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Landlord-Tenant Rules About Pets

Written by on Monday, 18 March 2013 7:00 pm

Recently the legal department of the California Association of Realtors® (CAR) released a memorandum dealing with the portion of landlord-tenant law that relates to the subject of pets and animals. It provides useful information for both landlords and tenants, as well as for real estate agents who get involved with leasing and/or managing property.

In reviewing such laws it is important to keep in mind that most of the rules need to come with a footnote or to be stated as "in general." This is because there are all sorts of exceptions if the animal is a service animal (such as a seeing-eye dog) or an animal (sometimes called a companion or comfort animal) that is used to ameliorate a disability. By law, animals that fit into those categories are not considered pets, and different standards apply.

First, then, let us review the rules as they apply in general, remembering that there will be exceptions for service animals and animals used to mitigate a disability.

It is perfectly legal for landlords to prohibit pets. Moreover, it is legal for a landlord to discriminate among pets. A landlord could have a "no-dogs" policy, but might allow other kinds of pets. Conversely, a "cats-only" policy would also be legal. Landlords may even specify that certain breeds are prohibited whereas others may be allowed.

In California - thanks to a law passed just last year– a landlord cannot require that a dog or cat, or any other type of animal, be declawed or devocalized as a condition of rental. A landlord could, though, require that any pets be spayed or neutered. Who knew such things?

Often landlords are willing to take on pets provided that the tenant will pay a deposit that is higher than normal. This is perfectly legal; but it is subject to California's security deposit law which only allows for a maximum security deposit of two months for unfurnished rentals and three months for furnished rentals. Calling it a "pet deposit" does not put it into a special category which avoids that limit.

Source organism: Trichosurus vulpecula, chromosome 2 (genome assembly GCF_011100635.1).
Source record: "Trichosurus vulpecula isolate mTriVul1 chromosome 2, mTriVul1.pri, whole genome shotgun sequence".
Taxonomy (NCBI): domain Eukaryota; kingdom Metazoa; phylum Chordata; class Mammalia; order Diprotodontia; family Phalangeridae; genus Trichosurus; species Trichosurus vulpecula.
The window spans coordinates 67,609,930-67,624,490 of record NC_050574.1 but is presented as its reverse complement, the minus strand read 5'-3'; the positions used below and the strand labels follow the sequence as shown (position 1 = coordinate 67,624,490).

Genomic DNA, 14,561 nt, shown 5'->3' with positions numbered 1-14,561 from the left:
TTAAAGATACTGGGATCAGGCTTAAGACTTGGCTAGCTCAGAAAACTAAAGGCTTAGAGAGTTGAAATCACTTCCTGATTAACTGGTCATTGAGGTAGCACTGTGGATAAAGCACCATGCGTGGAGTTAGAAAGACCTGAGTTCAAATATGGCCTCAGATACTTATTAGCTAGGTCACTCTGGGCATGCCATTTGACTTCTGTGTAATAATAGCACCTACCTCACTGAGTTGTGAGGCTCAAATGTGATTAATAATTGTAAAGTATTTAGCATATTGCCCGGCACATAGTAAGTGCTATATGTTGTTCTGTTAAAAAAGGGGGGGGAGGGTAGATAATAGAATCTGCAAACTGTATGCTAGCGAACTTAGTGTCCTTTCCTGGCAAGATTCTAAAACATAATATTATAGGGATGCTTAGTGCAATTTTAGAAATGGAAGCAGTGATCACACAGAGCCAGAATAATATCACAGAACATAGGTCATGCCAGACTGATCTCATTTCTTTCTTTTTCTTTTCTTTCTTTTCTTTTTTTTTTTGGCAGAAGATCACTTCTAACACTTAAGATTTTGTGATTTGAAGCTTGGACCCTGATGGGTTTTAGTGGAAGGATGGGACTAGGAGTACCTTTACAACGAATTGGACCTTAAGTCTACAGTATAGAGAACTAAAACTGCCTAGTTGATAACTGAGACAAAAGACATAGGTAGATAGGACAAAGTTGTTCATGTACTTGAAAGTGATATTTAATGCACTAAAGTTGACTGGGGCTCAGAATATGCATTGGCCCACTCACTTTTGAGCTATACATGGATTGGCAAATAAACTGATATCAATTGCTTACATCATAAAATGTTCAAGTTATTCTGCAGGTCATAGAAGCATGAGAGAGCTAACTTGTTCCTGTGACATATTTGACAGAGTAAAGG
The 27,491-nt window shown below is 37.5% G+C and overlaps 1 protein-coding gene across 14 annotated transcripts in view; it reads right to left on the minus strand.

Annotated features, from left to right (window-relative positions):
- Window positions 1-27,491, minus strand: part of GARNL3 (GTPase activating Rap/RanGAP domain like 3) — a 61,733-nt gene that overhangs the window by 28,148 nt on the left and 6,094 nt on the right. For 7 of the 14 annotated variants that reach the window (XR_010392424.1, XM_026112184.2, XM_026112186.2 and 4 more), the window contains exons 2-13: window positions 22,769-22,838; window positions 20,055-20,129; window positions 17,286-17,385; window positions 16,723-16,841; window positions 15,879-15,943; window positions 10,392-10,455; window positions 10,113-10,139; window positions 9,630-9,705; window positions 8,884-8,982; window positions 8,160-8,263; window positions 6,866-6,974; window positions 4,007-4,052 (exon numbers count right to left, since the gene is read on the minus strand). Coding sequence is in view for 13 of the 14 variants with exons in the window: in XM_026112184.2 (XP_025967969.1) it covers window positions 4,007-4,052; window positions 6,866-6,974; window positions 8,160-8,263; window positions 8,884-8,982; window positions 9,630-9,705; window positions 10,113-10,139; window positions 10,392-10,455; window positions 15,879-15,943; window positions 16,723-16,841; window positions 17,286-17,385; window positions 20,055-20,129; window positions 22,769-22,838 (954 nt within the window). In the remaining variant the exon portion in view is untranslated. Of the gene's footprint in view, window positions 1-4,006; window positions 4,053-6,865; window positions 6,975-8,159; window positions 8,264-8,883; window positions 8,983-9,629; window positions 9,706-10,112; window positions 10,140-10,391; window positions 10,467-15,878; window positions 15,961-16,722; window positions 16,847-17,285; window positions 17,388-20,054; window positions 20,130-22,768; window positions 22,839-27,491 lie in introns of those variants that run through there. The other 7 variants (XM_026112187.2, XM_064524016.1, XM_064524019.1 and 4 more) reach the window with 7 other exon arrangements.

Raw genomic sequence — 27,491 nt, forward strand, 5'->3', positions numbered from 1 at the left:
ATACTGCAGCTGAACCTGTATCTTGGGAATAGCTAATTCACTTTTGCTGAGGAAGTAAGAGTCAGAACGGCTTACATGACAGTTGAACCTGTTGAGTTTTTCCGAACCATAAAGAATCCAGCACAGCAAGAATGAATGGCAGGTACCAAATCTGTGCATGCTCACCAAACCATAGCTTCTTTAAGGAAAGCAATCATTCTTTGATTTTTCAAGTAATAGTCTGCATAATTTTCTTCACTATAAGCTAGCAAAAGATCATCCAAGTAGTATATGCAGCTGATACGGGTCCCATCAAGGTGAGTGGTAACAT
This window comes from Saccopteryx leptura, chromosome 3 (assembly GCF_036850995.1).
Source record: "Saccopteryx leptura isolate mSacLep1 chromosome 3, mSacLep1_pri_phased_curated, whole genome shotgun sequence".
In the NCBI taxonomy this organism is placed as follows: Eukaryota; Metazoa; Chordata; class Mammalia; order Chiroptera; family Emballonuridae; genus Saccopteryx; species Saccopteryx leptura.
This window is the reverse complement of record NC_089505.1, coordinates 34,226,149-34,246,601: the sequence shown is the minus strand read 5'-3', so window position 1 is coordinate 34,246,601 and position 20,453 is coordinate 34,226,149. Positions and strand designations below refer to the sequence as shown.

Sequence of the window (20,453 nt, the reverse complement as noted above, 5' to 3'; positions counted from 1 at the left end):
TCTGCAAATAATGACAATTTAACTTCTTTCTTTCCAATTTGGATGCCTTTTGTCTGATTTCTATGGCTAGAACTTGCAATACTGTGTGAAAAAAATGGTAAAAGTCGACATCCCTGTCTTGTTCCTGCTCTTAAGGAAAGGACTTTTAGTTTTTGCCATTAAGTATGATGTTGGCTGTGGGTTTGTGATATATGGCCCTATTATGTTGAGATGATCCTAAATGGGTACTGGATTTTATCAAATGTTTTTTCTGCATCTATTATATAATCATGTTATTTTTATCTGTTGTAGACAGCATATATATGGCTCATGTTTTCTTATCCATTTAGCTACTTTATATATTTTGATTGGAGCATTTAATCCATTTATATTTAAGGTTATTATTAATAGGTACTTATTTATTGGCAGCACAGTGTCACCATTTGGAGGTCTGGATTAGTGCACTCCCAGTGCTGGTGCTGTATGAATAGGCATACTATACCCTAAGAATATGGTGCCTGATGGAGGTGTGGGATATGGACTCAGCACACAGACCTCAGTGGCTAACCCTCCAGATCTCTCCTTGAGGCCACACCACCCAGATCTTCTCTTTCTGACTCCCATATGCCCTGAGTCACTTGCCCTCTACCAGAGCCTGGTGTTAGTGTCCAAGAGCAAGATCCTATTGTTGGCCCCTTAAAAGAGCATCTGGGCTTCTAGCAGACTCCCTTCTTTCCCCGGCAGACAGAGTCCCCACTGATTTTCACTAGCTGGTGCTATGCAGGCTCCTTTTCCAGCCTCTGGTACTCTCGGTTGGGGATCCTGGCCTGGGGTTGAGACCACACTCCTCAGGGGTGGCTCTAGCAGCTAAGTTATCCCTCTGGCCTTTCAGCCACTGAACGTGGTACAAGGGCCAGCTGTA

As a matter of fact, the CAR memo suggests, "it makes more sense to simply charge a higher security deposit rather than creating a separate pet deposit fee." Among other things, doing that "prevents unnecessary arguments or confusion if money in the pet deposit is needed for cleaning or damages not caused by pets." Another pet-related recommendation is that, "it is a good idea to add some specific provisions to the lease itself or in an addendum to the lease which directly regulate animal activity." "The benefit of adding such detailed provisions is that it makes it clear what rules the tenant must follow when keeping a pet on the property. Also it makes it easier for the landlord to address and possibly evict a tenant for not following the specified rules."

As we have noted, the rules are different when it comes to service or companion animals. In those cases, even if there is a no-pets policy, if a disabled tenant "requests to keep a service animal or other animal and it is a reasonable accommodation of the tenant's disability, the owner would have to allow the tenant to keep the animal."

This can be dicey. As a general rule, landlords may not inquire about a tenant's disability. But the CAR memo points out the following:

However, if a tenant asks for an animal and need for the animal is not obvious, then the landlord may further inquire. For example, a tenant who suffers from an anxiety disorder, which may not be apparent, may require a cat as a comfort animal. When a tenant asks for an accommodation, the tenant and landlord must engage in what is called a "good faith interactive process" to determine how best to accommodate the tenant's disability. If the need for the animal is not obvious the landlord could ask for verification regarding the nexus between keeping the animal and the tenant's disability. A tenant can satisfy this by providing written verification. Typically this written verification is from a medical practitioner, although it is not required that it be from a medical doctor and other forms of proof may be acceptable depending on the circumstances.

As noted, this can be dicey.

While California and Federal law are generally the same regarding service and comfort animals, California law goes further in that the same "reasonable accommodations" must also be made for a person who is licensed to train a service animal.

California landlords have no special liability with respect to the behavior of pets allowed on the premises, unless the landlord has knowledge of a pet's dangerous propensities and the landlord has done nothing about it. It is the owner of the pet who has strict liability. Nonetheless, landlords who allow pets should review their insurance with respect to coverage for injury or damages caused by a tenant's pet. They also should be sure what, if any, exemptions are made for certain breeds. Finally, it's not a bad idea for a landlord to require that the tenant maintain a 'renter's insurance' policy that will provide the tenant with coverage if his or her animal causes harm to someone.

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  About the author, Bob Hunt

Individual news stories are based upon the opinions of the writer and does not reflect the opinion of Realty Times.